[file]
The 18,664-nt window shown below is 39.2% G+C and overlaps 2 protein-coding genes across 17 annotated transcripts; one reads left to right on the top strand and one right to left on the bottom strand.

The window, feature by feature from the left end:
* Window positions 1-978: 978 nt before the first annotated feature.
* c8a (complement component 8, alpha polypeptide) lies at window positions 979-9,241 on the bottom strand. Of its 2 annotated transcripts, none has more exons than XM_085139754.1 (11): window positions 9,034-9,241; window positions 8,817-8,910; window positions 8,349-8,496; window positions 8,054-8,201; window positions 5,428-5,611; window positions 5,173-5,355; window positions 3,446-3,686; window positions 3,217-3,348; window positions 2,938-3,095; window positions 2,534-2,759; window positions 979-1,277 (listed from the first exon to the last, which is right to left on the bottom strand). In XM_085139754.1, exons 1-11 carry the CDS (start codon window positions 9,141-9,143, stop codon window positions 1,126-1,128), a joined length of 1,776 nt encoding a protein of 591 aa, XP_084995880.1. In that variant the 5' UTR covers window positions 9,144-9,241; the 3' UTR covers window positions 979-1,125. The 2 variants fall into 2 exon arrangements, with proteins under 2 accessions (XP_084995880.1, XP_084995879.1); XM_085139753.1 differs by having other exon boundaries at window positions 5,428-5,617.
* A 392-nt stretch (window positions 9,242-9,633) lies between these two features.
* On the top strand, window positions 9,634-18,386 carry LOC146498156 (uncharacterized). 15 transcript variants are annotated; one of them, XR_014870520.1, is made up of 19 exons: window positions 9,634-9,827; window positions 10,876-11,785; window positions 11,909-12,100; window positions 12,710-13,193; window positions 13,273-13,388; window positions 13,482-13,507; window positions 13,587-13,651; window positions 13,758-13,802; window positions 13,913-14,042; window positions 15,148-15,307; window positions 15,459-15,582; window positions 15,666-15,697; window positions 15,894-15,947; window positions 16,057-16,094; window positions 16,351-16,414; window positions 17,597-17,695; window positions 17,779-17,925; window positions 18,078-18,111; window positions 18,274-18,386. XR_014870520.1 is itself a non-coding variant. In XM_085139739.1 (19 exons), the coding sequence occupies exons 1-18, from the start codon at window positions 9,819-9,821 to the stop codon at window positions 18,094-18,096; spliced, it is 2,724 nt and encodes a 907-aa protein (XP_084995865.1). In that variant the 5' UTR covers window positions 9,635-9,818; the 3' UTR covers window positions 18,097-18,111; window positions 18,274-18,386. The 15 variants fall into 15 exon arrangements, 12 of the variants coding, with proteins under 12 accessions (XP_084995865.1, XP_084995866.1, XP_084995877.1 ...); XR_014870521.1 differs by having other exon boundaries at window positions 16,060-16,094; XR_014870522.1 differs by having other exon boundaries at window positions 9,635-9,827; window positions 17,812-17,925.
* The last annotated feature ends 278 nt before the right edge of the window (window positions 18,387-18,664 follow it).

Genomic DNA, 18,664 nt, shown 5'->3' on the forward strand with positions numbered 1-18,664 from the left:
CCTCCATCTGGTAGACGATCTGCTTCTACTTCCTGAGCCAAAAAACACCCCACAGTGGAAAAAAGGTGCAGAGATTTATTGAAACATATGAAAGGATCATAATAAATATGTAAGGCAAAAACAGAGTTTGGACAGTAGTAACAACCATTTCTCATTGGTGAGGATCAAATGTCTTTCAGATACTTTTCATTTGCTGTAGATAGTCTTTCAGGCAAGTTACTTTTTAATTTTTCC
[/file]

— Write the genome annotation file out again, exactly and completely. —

The 18,664-nt window shown below is 39.2% G+C and overlaps 2 protein-coding genes across 17 annotated transcripts; one reads left to right on the top strand and one right to left on the bottom strand.

The window, feature by feature from the left end:
* Window positions 1-978: 978 nt before the first annotated feature.
* c8a (complement component 8, alpha polypeptide) lies at window positions 979-9,241 on the bottom strand. Of its 2 annotated transcripts, none has more exons than XM_085139754.1 (11): window positions 9,034-9,241; window positions 8,817-8,910; window positions 8,349-8,496; window positions 8,054-8,201; window positions 5,428-5,611; window positions 5,173-5,355; window positions 3,446-3,686; window positions 3,217-3,348; window positions 2,938-3,095; window positions 2,534-2,759; window positions 979-1,277 (listed from the first exon to the last, which is right to left on the bottom strand). In XM_085139754.1, exons 1-11 carry the CDS (start codon window positions 9,141-9,143, stop codon window positions 1,126-1,128), a joined length of 1,776 nt encoding a protein of 591 aa, XP_084995880.1. In that variant the 5' UTR covers window positions 9,144-9,241; the 3' UTR covers window positions 979-1,125. The 2 variants fall into 2 exon arrangements, with proteins under 2 accessions (XP_084995880.1, XP_084995879.1); XM_085139753.1 differs by having other exon boundaries at window positions 5,428-5,617.
* A 392-nt stretch (window positions 9,242-9,633) lies between these two features.
* On the top strand, window positions 9,634-18,386 carry LOC146498156 (uncharacterized). 15 transcript variants are annotated; one of them, XR_014870520.1, is made up of 19 exons: window positions 9,634-9,827; window positions 10,876-11,785; window positions 11,909-12,100; window positions 12,710-13,193; window positions 13,273-13,388; window positions 13,482-13,507; window positions 13,587-13,651; window positions 13,758-13,802; window positions 13,913-14,042; window positions 15,148-15,307; window positions 15,459-15,582; window positions 15,666-15,697; window positions 15,894-15,947; window positions 16,057-16,094; window positions 16,351-16,414; window positions 17,597-17,695; window positions 17,779-17,925; window positions 18,078-18,111; window positions 18,274-18,386. XR_014870520.1 is itself a non-coding variant. In XM_085139739.1 (19 exons), the coding sequence occupies exons 1-18, from the start codon at window positions 9,819-9,821 to the stop codon at window positions 18,094-18,096; spliced, it is 2,724 nt and encodes a 907-aa protein (XP_084995865.1). In that variant the 5' UTR covers window positions 9,635-9,818; the 3' UTR covers window positions 18,097-18,111; window positions 18,274-18,386. The 15 variants fall into 15 exon arrangements, 12 of the variants coding, with proteins under 12 accessions (XP_084995865.1, XP_084995866.1, XP_084995877.1 ...); XR_014870521.1 differs by having other exon boundaries at window positions 16,060-16,094; XR_014870522.1 differs by having other exon boundaries at window positions 9,635-9,827; window positions 17,812-17,925.
* The last annotated feature ends 278 nt before the right edge of the window (window positions 18,387-18,664 follow it).

Genomic DNA, 18,664 nt, shown 5'->3' on the forward strand with positions numbered 1-18,664 from the left:
CCTCCATCTGGTAGACGATCTGCTTCTACTTCCTGAGCCAAAAAACACCCCACAGTGGAAAAAAGGTGCAGAGATTTATTGAAACATATGAAAGGATCATAATAAATATGTAAGGCAAAAACAGAGTTTGGACAGTAGTAACAACCATTTCTCATTGGTGAGGATCAAATGTCTTTCAGATACTTTTCATTTGCTGTAGATAGTCTTTCAGGCAAGTTACTTTTTAATTTTTCC